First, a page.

Date: February 23, 2016
By BosNewsLife Middle East Service
DAMASCUS, SYRIA (BosNewsLife)-- Assyrian Christians in Syria are celebrating the release of the remaining 43 Christians taken hostage by the Islamic State group from villages along the Khabour River in Hassaka Governorate in February 2015, but warn that several other believers remain detained. Monday's release came one day short of the anniversary of their abduction, said Middle East Concern (MEC), an advocacy group closely monitoring the situation.
"These 43 Christians were among more than 230 abducted when 'Daesh' (the other name used for Islamic State) raided around 35 predominantly Assyrian villages," MEC told BosNewsLife.
"All of those abducted in those raids are now accounted for. Almost all have been released, many in recent months following negotiations by church representatives."
A video released by Islamic State in early October 2015 showed the execution of three Assyrian Christians, two of whom had been from this group, Christians confirmed.
In a statement, the Assyrian Church of the East Relief Organisation thanked all "who have stood with the Assyrians of Syria" during the "arduous 12 months" of this ordeal, BosNewsLife learned.
However "while rejoicing the release of these hostages, they note the ongoing impact of the losses suffered by the Assyrian communities of Syria, including the destruction of livelihoods," MEC said, adding that several other Christians remain detained elsewhere in the war torn nation.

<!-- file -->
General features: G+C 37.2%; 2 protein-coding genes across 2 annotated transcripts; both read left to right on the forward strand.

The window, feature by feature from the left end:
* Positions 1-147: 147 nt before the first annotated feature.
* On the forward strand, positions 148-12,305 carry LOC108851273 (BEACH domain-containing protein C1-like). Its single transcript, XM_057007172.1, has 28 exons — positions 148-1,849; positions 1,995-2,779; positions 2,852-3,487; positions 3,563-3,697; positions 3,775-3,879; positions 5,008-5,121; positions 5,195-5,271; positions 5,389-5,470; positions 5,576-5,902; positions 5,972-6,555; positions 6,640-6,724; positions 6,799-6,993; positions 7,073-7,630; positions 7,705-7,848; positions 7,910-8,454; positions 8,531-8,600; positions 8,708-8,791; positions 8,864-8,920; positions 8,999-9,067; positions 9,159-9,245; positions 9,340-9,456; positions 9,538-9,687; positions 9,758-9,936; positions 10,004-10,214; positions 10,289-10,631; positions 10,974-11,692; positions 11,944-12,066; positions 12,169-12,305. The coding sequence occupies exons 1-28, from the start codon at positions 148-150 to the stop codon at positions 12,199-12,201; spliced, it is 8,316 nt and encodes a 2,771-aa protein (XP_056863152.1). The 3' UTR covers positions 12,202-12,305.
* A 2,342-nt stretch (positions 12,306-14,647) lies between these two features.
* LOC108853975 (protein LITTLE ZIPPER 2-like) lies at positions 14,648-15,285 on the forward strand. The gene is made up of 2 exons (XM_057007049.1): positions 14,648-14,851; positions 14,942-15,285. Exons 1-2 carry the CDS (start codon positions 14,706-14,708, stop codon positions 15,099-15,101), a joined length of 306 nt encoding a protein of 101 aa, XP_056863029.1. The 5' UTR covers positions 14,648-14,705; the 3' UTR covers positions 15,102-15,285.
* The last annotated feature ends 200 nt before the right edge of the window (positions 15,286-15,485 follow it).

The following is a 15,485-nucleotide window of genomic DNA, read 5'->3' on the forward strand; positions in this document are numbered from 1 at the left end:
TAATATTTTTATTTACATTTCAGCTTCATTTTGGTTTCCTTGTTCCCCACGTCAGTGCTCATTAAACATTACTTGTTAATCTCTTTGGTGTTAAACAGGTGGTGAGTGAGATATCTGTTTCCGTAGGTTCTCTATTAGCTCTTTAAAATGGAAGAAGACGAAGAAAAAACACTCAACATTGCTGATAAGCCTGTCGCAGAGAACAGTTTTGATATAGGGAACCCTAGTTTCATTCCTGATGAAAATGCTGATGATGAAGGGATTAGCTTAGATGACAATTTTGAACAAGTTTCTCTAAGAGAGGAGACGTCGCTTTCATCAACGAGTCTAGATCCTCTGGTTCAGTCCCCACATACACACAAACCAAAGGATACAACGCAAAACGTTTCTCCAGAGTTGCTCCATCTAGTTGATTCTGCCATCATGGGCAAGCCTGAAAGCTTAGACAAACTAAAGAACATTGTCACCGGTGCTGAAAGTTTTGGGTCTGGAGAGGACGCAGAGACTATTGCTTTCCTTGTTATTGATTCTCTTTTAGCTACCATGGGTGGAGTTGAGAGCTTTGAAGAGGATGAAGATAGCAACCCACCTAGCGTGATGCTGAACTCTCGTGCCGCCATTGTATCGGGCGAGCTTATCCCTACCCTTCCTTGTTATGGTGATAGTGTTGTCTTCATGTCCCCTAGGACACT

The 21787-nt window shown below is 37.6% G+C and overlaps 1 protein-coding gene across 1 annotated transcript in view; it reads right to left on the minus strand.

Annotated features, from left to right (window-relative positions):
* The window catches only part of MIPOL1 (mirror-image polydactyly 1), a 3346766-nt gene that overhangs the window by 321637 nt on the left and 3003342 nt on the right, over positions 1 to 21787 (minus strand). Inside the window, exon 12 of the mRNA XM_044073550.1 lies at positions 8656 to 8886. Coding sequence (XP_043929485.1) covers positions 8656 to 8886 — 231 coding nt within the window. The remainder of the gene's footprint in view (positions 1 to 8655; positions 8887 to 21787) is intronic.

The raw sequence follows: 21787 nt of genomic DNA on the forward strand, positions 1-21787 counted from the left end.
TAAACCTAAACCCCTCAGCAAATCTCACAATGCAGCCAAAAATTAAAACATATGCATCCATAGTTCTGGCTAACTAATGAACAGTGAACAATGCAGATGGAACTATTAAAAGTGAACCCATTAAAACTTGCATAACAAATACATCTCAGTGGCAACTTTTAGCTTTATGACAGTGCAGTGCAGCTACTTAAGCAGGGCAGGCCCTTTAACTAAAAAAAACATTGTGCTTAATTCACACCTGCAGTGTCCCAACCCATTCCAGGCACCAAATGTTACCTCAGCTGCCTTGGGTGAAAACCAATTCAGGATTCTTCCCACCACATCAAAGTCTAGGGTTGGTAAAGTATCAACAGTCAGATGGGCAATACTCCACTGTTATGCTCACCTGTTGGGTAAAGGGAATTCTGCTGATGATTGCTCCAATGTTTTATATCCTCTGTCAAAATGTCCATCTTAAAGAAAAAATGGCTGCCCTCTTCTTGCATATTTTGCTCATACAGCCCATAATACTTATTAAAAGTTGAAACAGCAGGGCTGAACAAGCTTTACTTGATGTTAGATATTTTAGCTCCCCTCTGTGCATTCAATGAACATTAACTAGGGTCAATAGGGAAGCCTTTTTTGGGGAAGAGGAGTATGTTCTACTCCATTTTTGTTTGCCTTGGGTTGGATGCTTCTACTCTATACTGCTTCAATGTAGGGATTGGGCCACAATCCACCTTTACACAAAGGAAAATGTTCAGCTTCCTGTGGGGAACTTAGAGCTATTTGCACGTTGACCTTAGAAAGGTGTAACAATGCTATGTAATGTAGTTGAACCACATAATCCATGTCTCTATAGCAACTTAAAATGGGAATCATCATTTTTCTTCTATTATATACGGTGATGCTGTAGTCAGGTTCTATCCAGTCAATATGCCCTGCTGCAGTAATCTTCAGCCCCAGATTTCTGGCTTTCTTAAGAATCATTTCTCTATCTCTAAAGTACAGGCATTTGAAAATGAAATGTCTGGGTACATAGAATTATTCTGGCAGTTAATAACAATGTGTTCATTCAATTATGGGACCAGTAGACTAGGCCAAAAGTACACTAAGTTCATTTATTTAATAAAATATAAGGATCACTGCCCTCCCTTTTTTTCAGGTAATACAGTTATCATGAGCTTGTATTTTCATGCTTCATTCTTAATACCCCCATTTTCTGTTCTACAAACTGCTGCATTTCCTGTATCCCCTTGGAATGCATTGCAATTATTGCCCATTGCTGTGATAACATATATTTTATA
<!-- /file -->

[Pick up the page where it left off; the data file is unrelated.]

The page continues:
They urged continued prayer that “all those who were abducted and have been released will know the Lord's comfort, healing and restoration, those displaced will know the Lord's care and provision, and be able to return to their homes soon.”
MEC said that Syrian beliebers also asked prayer for “Christians from al-Qaryatain and other parts of Syria who remain abducted.
That they will know the Lord's comfort and sustaining, and will be released soon, violence will cease, peace will be restored
and the clear rule of law will be applied equally for all in Syria."
Syrian Christians also were reportedly also praying that "those responsible for the murder and abduction of innocent civilians will know the Spirit's conviction of sin, seek the Father's forgiveness and find new life in the Son.”
Thousands of Christians have fled Syria, though others stay behind with churches still trying to operate in an area where years of war has claimed the lives of at least 250,000 people.